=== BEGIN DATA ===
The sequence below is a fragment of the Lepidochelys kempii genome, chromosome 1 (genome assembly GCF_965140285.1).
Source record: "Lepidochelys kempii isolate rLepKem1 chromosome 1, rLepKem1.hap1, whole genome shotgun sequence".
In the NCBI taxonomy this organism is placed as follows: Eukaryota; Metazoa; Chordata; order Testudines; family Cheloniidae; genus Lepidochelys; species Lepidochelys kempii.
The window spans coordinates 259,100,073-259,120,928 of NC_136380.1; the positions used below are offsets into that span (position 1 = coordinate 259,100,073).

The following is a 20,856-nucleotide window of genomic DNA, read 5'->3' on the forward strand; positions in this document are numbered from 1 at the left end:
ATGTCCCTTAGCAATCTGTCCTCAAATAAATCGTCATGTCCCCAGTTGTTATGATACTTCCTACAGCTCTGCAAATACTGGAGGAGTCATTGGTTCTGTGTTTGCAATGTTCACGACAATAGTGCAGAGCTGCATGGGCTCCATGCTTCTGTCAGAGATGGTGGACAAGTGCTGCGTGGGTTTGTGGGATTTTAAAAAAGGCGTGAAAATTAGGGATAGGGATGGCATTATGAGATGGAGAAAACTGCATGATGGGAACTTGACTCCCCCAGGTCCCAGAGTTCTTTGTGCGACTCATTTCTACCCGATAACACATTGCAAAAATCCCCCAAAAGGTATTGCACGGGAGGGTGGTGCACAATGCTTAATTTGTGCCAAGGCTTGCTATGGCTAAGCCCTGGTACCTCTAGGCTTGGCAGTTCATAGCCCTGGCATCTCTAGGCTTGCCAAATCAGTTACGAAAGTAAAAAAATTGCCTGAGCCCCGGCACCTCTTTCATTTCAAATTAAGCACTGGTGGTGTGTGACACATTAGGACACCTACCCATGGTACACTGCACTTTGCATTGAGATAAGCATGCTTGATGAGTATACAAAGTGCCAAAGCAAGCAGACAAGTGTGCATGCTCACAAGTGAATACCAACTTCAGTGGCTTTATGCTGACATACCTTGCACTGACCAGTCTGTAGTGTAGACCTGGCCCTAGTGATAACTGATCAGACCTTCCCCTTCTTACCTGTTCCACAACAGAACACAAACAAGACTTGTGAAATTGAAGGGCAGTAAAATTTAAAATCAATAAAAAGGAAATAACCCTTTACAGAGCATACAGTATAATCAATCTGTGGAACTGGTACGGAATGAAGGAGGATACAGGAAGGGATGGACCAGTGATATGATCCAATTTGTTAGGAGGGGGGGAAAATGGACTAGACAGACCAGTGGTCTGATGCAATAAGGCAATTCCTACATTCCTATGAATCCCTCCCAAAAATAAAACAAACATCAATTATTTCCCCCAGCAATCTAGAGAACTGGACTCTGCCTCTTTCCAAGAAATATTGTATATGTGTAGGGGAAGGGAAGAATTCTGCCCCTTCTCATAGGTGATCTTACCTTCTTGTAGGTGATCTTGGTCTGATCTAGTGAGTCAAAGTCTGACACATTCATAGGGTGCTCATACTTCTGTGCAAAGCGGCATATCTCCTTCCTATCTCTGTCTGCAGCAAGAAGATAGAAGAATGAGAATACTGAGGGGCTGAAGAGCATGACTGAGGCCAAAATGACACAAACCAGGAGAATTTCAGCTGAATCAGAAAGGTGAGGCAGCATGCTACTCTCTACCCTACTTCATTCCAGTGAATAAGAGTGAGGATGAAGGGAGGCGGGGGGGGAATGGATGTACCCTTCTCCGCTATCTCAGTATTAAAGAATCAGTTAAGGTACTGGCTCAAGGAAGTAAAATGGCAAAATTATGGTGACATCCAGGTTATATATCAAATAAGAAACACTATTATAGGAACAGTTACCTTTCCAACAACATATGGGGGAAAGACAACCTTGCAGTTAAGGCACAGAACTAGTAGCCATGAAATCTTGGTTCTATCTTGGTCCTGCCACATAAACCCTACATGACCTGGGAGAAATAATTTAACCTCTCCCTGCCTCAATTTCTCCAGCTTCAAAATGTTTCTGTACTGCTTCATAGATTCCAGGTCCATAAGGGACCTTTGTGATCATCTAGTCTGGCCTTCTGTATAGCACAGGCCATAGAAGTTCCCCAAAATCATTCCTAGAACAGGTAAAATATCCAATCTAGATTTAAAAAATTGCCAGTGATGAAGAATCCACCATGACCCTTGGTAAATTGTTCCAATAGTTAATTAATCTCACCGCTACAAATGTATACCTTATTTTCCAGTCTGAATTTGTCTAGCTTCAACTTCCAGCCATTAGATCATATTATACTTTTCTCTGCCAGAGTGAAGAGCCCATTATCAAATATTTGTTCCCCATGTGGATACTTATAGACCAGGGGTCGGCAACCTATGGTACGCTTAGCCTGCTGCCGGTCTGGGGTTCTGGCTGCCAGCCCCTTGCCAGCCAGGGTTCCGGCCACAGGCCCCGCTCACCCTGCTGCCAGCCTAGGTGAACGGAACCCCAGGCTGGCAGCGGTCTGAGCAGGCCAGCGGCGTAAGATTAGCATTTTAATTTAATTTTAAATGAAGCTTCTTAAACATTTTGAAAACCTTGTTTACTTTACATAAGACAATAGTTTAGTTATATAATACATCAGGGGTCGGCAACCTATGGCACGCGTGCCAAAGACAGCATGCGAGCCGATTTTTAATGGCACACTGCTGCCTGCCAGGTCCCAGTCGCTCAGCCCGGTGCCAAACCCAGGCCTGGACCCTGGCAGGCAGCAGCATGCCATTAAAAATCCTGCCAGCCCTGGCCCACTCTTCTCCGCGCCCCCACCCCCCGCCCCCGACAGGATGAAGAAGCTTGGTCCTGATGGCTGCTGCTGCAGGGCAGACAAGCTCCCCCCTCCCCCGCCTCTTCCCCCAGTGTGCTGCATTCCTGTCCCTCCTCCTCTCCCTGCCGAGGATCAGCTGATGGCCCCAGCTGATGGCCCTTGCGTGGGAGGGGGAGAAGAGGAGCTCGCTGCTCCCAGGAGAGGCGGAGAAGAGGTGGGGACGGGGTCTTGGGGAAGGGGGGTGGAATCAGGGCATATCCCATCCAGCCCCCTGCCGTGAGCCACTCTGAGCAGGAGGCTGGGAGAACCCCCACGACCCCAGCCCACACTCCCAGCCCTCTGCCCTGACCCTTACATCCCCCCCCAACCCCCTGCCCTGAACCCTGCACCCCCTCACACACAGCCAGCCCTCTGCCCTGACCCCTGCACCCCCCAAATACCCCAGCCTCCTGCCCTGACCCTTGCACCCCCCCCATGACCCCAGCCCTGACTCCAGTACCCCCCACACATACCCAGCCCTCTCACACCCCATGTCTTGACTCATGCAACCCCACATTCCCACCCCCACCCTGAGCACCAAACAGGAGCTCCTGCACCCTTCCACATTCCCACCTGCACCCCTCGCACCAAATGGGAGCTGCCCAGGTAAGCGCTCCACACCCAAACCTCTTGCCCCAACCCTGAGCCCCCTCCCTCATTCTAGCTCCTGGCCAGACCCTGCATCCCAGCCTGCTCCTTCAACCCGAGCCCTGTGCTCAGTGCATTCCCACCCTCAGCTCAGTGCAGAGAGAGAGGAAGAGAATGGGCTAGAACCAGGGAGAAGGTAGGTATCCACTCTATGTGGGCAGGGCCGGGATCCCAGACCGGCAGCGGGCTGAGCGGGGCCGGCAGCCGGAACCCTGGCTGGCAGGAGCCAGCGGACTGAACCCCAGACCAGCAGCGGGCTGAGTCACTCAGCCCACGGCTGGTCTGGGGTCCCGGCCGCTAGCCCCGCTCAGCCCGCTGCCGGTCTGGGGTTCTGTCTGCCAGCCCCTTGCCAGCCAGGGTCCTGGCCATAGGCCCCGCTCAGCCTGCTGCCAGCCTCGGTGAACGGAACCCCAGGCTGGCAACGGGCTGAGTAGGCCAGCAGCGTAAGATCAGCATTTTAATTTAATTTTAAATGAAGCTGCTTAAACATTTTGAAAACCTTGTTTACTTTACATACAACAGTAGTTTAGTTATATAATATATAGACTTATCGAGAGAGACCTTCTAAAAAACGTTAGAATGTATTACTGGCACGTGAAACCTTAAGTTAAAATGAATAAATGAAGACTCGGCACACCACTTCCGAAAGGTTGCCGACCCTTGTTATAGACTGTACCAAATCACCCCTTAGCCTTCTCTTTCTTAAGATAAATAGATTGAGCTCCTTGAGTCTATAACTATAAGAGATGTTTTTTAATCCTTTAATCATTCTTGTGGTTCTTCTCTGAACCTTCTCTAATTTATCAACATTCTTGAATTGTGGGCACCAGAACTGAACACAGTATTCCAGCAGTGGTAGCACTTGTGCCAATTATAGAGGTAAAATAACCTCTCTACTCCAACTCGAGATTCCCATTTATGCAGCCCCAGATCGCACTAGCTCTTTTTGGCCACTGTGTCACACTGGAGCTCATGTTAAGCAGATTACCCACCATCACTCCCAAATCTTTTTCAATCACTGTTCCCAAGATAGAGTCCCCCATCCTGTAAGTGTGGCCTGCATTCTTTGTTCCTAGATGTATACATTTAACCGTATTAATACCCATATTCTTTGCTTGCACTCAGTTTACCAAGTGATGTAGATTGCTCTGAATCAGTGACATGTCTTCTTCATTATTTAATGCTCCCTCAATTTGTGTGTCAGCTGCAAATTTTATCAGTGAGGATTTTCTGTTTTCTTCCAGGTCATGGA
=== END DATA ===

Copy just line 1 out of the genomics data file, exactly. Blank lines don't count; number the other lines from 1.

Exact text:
The sequence below is a fragment of the Lepidochelys kempii genome, chromosome 1 (genome assembly GCF_965140285.1).